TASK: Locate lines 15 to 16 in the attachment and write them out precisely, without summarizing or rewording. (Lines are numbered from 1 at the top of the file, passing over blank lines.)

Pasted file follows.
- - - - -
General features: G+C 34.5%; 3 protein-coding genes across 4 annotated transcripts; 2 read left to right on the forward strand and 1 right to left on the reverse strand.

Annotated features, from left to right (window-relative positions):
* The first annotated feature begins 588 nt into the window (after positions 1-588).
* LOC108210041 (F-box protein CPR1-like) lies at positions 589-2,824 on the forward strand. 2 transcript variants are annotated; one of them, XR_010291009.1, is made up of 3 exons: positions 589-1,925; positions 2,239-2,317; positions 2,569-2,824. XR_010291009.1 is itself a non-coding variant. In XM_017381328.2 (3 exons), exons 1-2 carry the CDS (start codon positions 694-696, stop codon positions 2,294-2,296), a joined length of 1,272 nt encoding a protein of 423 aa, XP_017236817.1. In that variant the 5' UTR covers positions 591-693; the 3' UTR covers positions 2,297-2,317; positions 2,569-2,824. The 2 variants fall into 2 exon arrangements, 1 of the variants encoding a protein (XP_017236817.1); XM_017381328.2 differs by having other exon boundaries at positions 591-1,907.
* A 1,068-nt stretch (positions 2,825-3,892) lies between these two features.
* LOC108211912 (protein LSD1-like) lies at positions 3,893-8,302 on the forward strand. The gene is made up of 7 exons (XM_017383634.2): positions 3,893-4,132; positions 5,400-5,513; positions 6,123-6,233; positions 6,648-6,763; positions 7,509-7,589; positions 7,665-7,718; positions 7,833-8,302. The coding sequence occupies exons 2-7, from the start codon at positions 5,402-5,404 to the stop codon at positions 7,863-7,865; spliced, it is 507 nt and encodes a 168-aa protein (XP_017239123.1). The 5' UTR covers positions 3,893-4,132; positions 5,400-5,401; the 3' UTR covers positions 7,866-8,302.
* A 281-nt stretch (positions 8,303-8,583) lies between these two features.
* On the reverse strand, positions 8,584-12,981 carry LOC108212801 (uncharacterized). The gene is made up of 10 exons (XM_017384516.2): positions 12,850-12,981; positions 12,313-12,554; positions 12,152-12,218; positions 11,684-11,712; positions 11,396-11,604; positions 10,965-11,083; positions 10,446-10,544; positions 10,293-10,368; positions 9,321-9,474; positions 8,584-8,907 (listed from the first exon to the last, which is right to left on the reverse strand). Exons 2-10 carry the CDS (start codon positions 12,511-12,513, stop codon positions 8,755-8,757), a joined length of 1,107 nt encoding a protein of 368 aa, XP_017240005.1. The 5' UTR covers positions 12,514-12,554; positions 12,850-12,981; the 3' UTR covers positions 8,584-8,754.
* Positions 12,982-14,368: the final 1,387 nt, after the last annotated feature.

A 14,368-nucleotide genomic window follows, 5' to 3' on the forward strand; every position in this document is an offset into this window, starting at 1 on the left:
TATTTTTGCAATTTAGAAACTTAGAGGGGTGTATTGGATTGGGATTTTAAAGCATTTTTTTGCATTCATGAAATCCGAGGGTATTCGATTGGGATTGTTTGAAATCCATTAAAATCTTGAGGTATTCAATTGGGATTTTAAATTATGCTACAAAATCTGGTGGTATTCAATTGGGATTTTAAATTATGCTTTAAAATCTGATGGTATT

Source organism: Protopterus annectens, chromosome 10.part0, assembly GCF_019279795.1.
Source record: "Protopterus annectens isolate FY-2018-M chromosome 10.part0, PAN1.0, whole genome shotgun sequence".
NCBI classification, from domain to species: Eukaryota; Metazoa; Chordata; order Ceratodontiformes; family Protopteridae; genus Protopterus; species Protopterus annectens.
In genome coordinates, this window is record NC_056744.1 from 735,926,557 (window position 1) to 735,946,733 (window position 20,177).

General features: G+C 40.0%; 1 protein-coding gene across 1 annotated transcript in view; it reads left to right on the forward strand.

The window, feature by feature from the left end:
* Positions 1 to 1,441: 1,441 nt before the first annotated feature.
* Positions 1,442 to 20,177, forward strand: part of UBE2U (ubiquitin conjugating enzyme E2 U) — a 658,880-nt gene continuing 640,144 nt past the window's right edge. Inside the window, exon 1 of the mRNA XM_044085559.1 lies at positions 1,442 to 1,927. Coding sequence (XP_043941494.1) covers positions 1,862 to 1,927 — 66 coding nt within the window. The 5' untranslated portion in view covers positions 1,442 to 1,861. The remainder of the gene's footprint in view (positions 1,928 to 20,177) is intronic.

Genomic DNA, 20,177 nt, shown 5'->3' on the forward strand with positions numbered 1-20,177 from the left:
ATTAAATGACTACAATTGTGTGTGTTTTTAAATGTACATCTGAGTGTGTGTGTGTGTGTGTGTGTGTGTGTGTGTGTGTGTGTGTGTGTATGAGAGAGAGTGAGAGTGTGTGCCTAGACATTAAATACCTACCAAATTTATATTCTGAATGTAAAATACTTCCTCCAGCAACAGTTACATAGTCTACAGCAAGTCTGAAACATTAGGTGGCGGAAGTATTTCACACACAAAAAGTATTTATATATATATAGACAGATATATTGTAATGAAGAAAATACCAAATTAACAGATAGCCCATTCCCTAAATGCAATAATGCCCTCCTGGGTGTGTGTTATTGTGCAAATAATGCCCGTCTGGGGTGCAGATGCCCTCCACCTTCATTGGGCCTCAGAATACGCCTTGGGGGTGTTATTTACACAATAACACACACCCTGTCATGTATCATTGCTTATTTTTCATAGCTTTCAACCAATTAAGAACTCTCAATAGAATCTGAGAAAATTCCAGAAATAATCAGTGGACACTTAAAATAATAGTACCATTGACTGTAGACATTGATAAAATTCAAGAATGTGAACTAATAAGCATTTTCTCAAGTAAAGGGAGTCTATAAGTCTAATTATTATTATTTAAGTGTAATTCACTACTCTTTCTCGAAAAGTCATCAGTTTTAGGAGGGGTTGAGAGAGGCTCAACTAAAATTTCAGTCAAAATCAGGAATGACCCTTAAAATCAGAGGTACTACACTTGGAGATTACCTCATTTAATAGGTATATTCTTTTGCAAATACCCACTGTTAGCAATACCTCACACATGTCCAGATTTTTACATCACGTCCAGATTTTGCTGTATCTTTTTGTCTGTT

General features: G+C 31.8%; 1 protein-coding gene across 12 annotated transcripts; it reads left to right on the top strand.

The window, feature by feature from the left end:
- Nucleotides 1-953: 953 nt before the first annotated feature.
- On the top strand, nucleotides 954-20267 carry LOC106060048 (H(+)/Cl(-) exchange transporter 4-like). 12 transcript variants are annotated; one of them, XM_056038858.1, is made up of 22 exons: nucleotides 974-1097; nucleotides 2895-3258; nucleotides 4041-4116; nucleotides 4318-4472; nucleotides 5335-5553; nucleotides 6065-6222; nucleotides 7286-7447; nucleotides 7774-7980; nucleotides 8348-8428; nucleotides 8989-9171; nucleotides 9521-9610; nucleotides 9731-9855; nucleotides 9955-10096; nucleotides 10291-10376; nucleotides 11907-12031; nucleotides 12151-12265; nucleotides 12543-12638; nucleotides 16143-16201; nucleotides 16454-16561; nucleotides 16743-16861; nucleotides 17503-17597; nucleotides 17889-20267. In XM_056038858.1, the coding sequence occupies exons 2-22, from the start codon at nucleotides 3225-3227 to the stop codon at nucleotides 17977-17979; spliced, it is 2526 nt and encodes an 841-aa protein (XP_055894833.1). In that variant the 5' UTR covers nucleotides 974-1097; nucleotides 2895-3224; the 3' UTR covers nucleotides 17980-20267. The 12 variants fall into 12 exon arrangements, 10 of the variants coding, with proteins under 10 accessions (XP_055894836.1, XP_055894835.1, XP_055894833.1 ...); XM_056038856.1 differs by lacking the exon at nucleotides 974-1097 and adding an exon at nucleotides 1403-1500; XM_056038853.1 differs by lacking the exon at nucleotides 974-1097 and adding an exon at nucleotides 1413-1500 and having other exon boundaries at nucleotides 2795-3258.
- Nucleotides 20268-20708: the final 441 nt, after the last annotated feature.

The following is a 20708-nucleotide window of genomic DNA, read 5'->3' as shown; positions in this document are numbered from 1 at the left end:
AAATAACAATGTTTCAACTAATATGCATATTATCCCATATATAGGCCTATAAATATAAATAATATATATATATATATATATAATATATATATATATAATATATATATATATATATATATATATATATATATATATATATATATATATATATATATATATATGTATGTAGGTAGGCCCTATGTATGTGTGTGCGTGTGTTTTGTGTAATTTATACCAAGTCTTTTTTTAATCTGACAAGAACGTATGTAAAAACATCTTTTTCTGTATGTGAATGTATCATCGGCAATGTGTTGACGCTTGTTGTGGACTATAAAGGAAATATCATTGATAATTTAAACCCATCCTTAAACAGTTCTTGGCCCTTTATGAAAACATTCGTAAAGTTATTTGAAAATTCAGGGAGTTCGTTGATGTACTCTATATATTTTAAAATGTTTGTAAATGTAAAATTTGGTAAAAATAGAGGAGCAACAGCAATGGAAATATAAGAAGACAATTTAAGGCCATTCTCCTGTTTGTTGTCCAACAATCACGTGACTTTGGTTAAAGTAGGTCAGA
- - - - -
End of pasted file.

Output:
In genome coordinates, this window is record NC_056744.1 from 735,926,557 (window position 1) to 735,946,733 (window position 20,177).

General features: G+C 40.0%; 1 protein-coding gene across 1 annotated transcript in view; it reads left to right on the forward strand.